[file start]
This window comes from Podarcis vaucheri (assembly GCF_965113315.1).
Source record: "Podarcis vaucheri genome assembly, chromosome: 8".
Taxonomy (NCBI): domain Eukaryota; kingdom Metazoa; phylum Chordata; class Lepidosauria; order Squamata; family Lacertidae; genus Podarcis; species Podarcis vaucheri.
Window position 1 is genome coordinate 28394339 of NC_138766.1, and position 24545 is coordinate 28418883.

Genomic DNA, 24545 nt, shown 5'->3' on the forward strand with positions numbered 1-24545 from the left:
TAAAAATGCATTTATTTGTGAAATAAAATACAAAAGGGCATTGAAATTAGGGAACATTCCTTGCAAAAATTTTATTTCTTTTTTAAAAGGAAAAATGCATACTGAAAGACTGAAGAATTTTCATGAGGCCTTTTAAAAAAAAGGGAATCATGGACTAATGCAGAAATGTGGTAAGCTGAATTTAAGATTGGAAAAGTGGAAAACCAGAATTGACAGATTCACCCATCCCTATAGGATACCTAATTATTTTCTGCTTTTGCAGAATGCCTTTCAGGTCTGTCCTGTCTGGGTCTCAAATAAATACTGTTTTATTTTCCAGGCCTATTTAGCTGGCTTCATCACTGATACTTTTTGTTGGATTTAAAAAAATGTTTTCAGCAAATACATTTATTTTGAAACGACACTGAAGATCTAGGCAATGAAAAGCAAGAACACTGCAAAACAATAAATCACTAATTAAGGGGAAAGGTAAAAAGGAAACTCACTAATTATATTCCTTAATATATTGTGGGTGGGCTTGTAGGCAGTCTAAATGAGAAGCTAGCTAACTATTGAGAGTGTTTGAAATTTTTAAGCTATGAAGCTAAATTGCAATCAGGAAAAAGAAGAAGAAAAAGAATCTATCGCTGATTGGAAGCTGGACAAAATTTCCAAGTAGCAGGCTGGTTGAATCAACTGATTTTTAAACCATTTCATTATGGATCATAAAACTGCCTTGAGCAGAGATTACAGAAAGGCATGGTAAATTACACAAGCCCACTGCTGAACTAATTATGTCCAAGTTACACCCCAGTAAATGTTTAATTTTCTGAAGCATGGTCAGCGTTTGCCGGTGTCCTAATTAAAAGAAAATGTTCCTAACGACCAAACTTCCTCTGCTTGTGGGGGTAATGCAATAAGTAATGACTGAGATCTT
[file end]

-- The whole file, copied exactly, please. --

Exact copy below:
This window comes from Podarcis vaucheri (assembly GCF_965113315.1).
Source record: "Podarcis vaucheri genome assembly, chromosome: 8".
Taxonomy (NCBI): domain Eukaryota; kingdom Metazoa; phylum Chordata; class Lepidosauria; order Squamata; family Lacertidae; genus Podarcis; species Podarcis vaucheri.
Window position 1 is genome coordinate 28394339 of NC_138766.1, and position 24545 is coordinate 28418883.

Genomic DNA, 24545 nt, shown 5'->3' on the forward strand with positions numbered 1-24545 from the left:
TAAAAATGCATTTATTTGTGAAATAAAATACAAAAGGGCATTGAAATTAGGGAACATTCCTTGCAAAAATTTTATTTCTTTTTTAAAAGGAAAAATGCATACTGAAAGACTGAAGAATTTTCATGAGGCCTTTTAAAAAAAAGGGAATCATGGACTAATGCAGAAATGTGGTAAGCTGAATTTAAGATTGGAAAAGTGGAAAACCAGAATTGACAGATTCACCCATCCCTATAGGATACCTAATTATTTTCTGCTTTTGCAGAATGCCTTTCAGGTCTGTCCTGTCTGGGTCTCAAATAAATACTGTTTTATTTTCCAGGCCTATTTAGCTGGCTTCATCACTGATACTTTTTGTTGGATTTAAAAAAATGTTTTCAGCAAATACATTTATTTTGAAACGACACTGAAGATCTAGGCAATGAAAAGCAAGAACACTGCAAAACAATAAATCACTAATTAAGGGGAAAGGTAAAAAGGAAACTCACTAATTATATTCCTTAATATATTGTGGGTGGGCTTGTAGGCAGTCTAAATGAGAAGCTAGCTAACTATTGAGAGTGTTTGAAATTTTTAAGCTATGAAGCTAAATTGCAATCAGGAAAAAGAAGAAGAAAAAGAATCTATCGCTGATTGGAAGCTGGACAAAATTTCCAAGTAGCAGGCTGGTTGAATCAACTGATTTTTAAACCATTTCATTATGGATCATAAAACTGCCTTGAGCAGAGATTACAGAAAGGCATGGTAAATTACACAAGCCCACTGCTGAACTAATTATGTCCAAGTTACACCCCAGTAAATGTTTAATTTTCTGAAGCATGGTCAGCGTTTGCCGGTGTCCTAATTAAAAGAAAATGTTCCTAACGACCAAACTTCCTCTGCTTGTGGGGGTAATGCAATAAGTAATGACTGAGATCTT